Grading the Draft Grades


The NFL offseason calendar, in any normal year, usually goes like this: Superbowl, coaching moves, break, free agency, combine, pro days, pre-draft analysis, the draft, post-draft analysis and then, sometime in early May, draft grades. This year, even with all the labor issues and lawsuits, seems to be no different. It’s early May, and regardless of whether or not the 2011 draft class will actually become a part of the NFL this year, the grades have arrived.

Personally, I’ve never paid attention to grades. They’re arbitrary, childish, and in the long run they’re about as accurate as fortune cookies or that drunken homeless guy who offers you directions at the train station for a dollar. Don’t believe me? Let’s take a look at a random sampling of grades from the 2010 draft, courtesy of Fox News:

"Green Bay: The Packers got great value with their first pick, Iowa OT Bryan Bulaga, who has a chance to start as a rookie at right tackle. Georgia Tech safety Morgan Burnett gives the Packers some depth at safety where Atari Bigby has had injury concerns. Mike Neal is really strong and spent five years at Purdue, starting as a defensive end and then switching to defensive tackle…The best news about the team’s top three picks is that all are solid citizens with no injury history. TE Andrew Quarless spent a lot of time in Joe Paterno’s doghouse at Penn State… RB James Stark [sic] missed his entire senior season at Buffalo, but if he plays to his old level could prove to be a valuable addition. Grade: CDenver: Yes, there have been many snickers around the NFL about coach Josh McDaniels being immature (Chargers incident last season) and still learning on game days. But he’s turned into one trading Jessie on draft day. He and GM Brian Xander left the first round with two selections and the two players they wanted in WR Demaryius Thomas and QB Tim Tebow…Unlike Brandon Marshall and Jay Cutler, these two players are saints and definitely hard-workers. Zane Beadles… was a solid pick in the middle of the second round. Minnesota receiver Eric Decker was a one-man show in college and a lot of teams loved him in the second round until a foot injury sidelined him…McDaniels eventually took a risky pick in Oklahoma State CB Perrish Cox, who was suspended at the end of the season, but he could turn into a top-flight player and returner. Grade: B+Panthers: On paper, if this is GM Marty Hurney’s final draft with the Panthers, it has a chance to be his best. Hurney didn’t have a first-round pick and he tried to trade up with the Rams in order to select Notre Dame QB Jimmy Clausen, but got him anyway with the 48th overall pick in the second round. Clausen should give Matt Moore a run for his money sometime this season as the starter. With Carolina’s great running game, Clausen has excellent deep-ball accuracy… To help Moore and Claussen, the Panthers got two potential playmakers in Armanti Edwards and Brandon LaFell… The only bad thing was that Hurney traded away next year’s second-round pick to the Patriots to get this done. OLB Eric Norwood was also good value in the fourth round. Cincinnati QB Tony Pike was an interesting pick. Grade: A+"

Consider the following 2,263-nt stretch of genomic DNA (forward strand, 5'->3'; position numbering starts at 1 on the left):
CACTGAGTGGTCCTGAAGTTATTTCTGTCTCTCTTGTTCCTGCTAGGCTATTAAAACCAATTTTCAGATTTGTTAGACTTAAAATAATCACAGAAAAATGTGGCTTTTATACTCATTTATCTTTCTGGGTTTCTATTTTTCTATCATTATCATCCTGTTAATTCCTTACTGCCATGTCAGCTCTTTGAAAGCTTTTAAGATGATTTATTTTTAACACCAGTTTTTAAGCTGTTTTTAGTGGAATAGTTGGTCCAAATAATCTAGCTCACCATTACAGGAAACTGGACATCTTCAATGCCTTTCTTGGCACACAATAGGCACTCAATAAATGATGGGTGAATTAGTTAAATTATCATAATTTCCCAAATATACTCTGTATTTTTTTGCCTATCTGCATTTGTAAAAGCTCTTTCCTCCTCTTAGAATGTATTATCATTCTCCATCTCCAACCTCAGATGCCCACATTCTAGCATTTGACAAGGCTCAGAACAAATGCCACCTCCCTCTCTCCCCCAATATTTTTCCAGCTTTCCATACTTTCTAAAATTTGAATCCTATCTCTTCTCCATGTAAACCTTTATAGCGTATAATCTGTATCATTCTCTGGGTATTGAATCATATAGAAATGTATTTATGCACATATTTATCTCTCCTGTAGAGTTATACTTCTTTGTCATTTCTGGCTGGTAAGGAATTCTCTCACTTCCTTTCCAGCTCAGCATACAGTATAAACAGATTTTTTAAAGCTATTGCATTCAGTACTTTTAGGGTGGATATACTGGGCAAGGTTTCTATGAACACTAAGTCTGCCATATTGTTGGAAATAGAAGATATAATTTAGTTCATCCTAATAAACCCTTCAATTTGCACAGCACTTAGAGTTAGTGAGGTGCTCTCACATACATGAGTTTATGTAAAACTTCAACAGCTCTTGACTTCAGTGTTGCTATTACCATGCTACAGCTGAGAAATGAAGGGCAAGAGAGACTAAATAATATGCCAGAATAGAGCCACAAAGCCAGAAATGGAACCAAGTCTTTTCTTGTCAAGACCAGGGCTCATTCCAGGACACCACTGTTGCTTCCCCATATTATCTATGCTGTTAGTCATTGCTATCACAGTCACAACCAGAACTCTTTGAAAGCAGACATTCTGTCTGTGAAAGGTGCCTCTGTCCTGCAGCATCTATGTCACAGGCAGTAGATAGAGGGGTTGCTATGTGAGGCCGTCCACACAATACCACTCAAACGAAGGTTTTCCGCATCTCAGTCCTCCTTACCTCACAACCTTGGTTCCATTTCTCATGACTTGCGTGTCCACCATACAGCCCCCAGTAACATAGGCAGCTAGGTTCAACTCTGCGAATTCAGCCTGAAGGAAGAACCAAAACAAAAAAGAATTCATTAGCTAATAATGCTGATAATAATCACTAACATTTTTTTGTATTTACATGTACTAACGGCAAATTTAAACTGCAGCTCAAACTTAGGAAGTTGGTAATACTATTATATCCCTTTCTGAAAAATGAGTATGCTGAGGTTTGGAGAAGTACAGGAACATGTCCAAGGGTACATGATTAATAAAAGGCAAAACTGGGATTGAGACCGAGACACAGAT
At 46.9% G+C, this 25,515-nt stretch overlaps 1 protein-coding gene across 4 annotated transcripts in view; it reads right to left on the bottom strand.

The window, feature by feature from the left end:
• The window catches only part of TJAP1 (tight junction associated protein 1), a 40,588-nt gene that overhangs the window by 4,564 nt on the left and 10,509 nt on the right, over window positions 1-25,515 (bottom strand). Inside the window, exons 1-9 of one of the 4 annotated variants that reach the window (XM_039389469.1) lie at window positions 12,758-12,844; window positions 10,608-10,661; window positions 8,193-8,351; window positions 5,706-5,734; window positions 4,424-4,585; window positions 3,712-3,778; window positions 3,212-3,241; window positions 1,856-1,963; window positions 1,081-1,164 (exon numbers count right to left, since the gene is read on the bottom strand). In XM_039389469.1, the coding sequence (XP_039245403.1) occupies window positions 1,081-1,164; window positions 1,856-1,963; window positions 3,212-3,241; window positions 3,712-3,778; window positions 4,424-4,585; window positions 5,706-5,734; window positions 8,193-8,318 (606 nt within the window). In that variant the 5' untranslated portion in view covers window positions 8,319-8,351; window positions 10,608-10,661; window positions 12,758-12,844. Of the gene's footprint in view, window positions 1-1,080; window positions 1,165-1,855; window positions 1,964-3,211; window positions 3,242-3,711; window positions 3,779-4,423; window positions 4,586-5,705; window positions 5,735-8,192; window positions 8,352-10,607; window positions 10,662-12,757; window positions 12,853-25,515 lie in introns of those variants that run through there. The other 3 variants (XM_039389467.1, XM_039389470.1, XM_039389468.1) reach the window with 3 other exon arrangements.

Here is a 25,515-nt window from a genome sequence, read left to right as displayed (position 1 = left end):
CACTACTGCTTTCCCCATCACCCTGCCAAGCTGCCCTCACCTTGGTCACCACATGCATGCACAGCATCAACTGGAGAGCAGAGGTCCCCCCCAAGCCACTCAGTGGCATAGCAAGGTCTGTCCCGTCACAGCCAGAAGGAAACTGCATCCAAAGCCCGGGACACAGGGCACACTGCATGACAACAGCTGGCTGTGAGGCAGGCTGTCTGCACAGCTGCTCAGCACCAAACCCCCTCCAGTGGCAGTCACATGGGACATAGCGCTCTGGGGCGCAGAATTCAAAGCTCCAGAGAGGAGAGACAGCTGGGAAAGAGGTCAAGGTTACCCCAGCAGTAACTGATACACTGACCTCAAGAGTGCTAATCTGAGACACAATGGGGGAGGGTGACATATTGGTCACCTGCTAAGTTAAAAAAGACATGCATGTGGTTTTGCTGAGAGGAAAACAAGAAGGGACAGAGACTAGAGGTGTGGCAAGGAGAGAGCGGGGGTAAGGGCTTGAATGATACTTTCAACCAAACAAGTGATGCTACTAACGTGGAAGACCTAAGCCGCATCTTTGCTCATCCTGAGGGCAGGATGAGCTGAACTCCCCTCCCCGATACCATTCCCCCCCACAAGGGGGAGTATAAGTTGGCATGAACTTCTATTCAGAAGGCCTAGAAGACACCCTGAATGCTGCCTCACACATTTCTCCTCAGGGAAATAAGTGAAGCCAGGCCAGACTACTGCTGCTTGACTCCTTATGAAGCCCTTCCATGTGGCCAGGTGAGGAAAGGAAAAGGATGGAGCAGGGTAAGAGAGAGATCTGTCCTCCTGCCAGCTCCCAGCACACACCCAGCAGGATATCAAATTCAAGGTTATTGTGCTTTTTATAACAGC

You see my point. Of course, not all draft grades turn out to be as epically wrong as this set, but in general they very rarely translate into anything more than a small boost in page views for the writer and a few minutes of killed time for the reader. In the 2010 draft, the Eagles spent nine of their 13 picks on defense, and most TV analysts and football bloggers gave us high grades for it. When the season finally began, however, it was our offense – players who were already on the roster prior to the draft – that broke records and ultimately won the NFC East for us.

Draft grades do not necessarily translate to a team’s success the following season. They are snap judgments based on general opinion and rough statistics, an easy way to rank teams against each other and quantify a wide range of intangible variables – like potential, attitude, and adaptation to the pro game – that simply cannot be quantified. Basically, the only real rubric for an early May draft grade goes like this:

Teams get good grades for sticking to the script – by drafting players in the same order that the analyst or blogger giving the grade had expected. Teams get poor grades for going off the grid – by taking players earlier than the blogger had expected or by targeting positions that the analyst hadn’t anticipated.

And, on top of all that, we have to consider the fact that only about 30% of a team’s draft picks, on average, end up making the starting roster anyway. Not only are draft grades inaccurate, inconsequential, and heavily biased, they are also totally pointless. Analysts would be better off spending the first weeks of May trying to figure out which players from the draft will actually make the team, instead of sitting at their computer for hours on end, wondering whether the Vikings’ 7th round pick deserves a C or a C-.

Or, better yet, they could all just wait until the season started. As all true fans and good coaches already know, the only grade that counts in the end is not an A or an A+, but a W.